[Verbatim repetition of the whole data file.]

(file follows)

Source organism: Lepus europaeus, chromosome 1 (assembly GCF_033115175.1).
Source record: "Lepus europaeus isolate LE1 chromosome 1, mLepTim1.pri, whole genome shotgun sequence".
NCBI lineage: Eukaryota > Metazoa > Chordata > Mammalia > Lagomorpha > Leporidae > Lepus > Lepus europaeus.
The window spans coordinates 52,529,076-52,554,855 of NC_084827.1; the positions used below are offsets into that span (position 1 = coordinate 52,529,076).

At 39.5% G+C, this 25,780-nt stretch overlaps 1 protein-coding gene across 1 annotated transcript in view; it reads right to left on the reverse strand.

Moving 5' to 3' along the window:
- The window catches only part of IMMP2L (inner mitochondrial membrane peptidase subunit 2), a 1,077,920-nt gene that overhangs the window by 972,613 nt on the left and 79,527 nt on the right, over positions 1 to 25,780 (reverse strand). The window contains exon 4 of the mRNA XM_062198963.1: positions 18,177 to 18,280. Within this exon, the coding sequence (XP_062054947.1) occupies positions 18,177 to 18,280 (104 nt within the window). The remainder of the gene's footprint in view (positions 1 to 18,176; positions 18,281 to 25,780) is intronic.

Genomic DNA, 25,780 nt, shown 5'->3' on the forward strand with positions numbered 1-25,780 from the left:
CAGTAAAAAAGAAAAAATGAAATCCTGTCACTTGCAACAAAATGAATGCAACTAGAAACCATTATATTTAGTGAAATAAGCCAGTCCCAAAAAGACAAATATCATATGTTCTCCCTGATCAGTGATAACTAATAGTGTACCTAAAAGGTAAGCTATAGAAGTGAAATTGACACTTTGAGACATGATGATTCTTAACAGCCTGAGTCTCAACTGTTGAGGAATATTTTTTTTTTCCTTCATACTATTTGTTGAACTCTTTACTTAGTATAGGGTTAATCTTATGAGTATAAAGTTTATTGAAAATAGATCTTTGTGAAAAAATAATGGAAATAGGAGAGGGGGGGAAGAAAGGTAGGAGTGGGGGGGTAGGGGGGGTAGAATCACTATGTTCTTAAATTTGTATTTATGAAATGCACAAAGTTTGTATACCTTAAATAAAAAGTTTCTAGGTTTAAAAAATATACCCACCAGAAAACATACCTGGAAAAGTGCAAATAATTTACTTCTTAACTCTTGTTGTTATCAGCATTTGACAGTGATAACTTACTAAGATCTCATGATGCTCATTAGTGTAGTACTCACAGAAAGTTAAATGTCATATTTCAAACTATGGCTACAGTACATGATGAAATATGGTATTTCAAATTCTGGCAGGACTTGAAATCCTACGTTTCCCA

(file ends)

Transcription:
Source organism: Lepus europaeus, chromosome 1 (assembly GCF_033115175.1).
Source record: "Lepus europaeus isolate LE1 chromosome 1, mLepTim1.pri, whole genome shotgun sequence".
NCBI lineage: Eukaryota > Metazoa > Chordata > Mammalia > Lagomorpha > Leporidae > Lepus > Lepus europaeus.
The window spans coordinates 52,529,076-52,554,855 of NC_084827.1; the positions used below are offsets into that span (position 1 = coordinate 52,529,076).

At 39.5% G+C, this 25,780-nt stretch overlaps 1 protein-coding gene across 1 annotated transcript in view; it reads right to left on the reverse strand.

Moving 5' to 3' along the window:
- The window catches only part of IMMP2L (inner mitochondrial membrane peptidase subunit 2), a 1,077,920-nt gene that overhangs the window by 972,613 nt on the left and 79,527 nt on the right, over positions 1 to 25,780 (reverse strand). The window contains exon 4 of the mRNA XM_062198963.1: positions 18,177 to 18,280. Within this exon, the coding sequence (XP_062054947.1) occupies positions 18,177 to 18,280 (104 nt within the window). The remainder of the gene's footprint in view (positions 1 to 18,176; positions 18,281 to 25,780) is intronic.

Genomic DNA, 25,780 nt, shown 5'->3' on the forward strand with positions numbered 1-25,780 from the left:
CAGTAAAAAAGAAAAAATGAAATCCTGTCACTTGCAACAAAATGAATGCAACTAGAAACCATTATATTTAGTGAAATAAGCCAGTCCCAAAAAGACAAATATCATATGTTCTCCCTGATCAGTGATAACTAATAGTGTACCTAAAAGGTAAGCTATAGAAGTGAAATTGACACTTTGAGACATGATGATTCTTAACAGCCTGAGTCTCAACTGTTGAGGAATATTTTTTTTTTCCTTCATACTATTTGTTGAACTCTTTACTTAGTATAGGGTTAATCTTATGAGTATAAAGTTTATTGAAAATAGATCTTTGTGAAAAAATAATGGAAATAGGAGAGGGGGGGAAGAAAGGTAGGAGTGGGGGGGTAGGGGGGGTAGAATCACTATGTTCTTAAATTTGTATTTATGAAATGCACAAAGTTTGTATACCTTAAATAAAAAGTTTCTAGGTTTAAAAAATATACCCACCAGAAAACATACCTGGAAAAGTGCAAATAATTTACTTCTTAACTCTTGTTGTTATCAGCATTTGACAGTGATAACTTACTAAGATCTCATGATGCTCATTAGTGTAGTACTCACAGAAAGTTAAATGTCATATTTCAAACTATGGCTACAGTACATGATGAAATATGGTATTTCAAATTCTGGCAGGACTTGAAATCCTACGTTTCCCA